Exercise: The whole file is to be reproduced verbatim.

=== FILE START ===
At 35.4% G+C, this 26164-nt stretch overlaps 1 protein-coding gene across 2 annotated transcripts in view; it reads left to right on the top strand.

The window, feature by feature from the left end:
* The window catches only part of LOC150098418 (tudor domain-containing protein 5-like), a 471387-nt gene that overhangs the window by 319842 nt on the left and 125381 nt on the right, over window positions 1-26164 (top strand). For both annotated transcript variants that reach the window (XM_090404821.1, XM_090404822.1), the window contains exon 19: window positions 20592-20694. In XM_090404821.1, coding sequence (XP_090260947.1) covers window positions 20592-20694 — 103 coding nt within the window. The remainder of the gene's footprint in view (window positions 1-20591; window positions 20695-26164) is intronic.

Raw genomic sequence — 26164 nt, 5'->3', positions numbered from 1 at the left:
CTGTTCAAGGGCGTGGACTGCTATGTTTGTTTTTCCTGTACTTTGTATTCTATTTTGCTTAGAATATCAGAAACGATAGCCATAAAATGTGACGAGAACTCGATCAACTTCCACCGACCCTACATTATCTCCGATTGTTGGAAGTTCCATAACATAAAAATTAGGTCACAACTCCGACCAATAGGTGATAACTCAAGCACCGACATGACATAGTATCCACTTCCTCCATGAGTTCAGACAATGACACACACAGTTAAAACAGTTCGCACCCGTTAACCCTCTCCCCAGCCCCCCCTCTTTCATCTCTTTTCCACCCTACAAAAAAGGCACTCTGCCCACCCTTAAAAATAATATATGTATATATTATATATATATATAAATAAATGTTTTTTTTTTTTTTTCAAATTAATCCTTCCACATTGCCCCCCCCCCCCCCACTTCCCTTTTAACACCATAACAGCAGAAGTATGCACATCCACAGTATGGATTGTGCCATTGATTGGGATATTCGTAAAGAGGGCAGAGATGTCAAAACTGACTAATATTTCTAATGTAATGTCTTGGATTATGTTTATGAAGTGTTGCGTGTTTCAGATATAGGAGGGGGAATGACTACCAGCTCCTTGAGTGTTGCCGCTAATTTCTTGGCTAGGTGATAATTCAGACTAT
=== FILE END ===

At 35.4% G+C, this 26164-nt stretch overlaps 1 protein-coding gene across 2 annotated transcripts in view; it reads left to right on the top strand.

The window, feature by feature from the left end:
* The window catches only part of LOC150098418 (tudor domain-containing protein 5-like), a 471387-nt gene that overhangs the window by 319842 nt on the left and 125381 nt on the right, over window positions 1-26164 (top strand). For both annotated transcript variants that reach the window (XM_090404821.1, XM_090404822.1), the window contains exon 19: window positions 20592-20694. In XM_090404821.1, coding sequence (XP_090260947.1) covers window positions 20592-20694 — 103 coding nt within the window. The remainder of the gene's footprint in view (window positions 1-20591; window positions 20695-26164) is intronic.

Raw genomic sequence — 26164 nt, 5'->3', positions numbered from 1 at the left:
CTGTTCAAGGGCGTGGACTGCTATGTTTGTTTTTCCTGTACTTTGTATTCTATTTTGCTTAGAATATCAGAAACGATAGCCATAAAATGTGACGAGAACTCGATCAACTTCCACCGACCCTACATTATCTCCGATTGTTGGAAGTTCCATAACATAAAAATTAGGTCACAACTCCGACCAATAGGTGATAACTCAAGCACCGACATGACATAGTATCCACTTCCTCCATGAGTTCAGACAATGACACACACAGTTAAAACAGTTCGCACCCGTTAACCCTCTCCCCAGCCCCCCCTCTTTCATCTCTTTTCCACCCTACAAAAAAGGCACTCTGCCCACCCTTAAAAATAATATATGTATATATTATATATATATATAAATAAATGTTTTTTTTTTTTTTTCAAATTAATCCTTCCACATTGCCCCCCCCCCCCCCACTTCCCTTTTAACACCATAACAGCAGAAGTATGCACATCCACAGTATGGATTGTGCCATTGATTGGGATATTCGTAAAGAGGGCAGAGATGTCAAAACTGACTAATATTTCTAATGTAATGTCTTGGATTATGTTTATGAAGTGTTGCGTGTTTCAGATATAGGAGGGGGAATGACTACCAGCTCCTTGAGTGTTGCCGCTAATTTCTTGGCTAGGTGATAATTCAGACTAT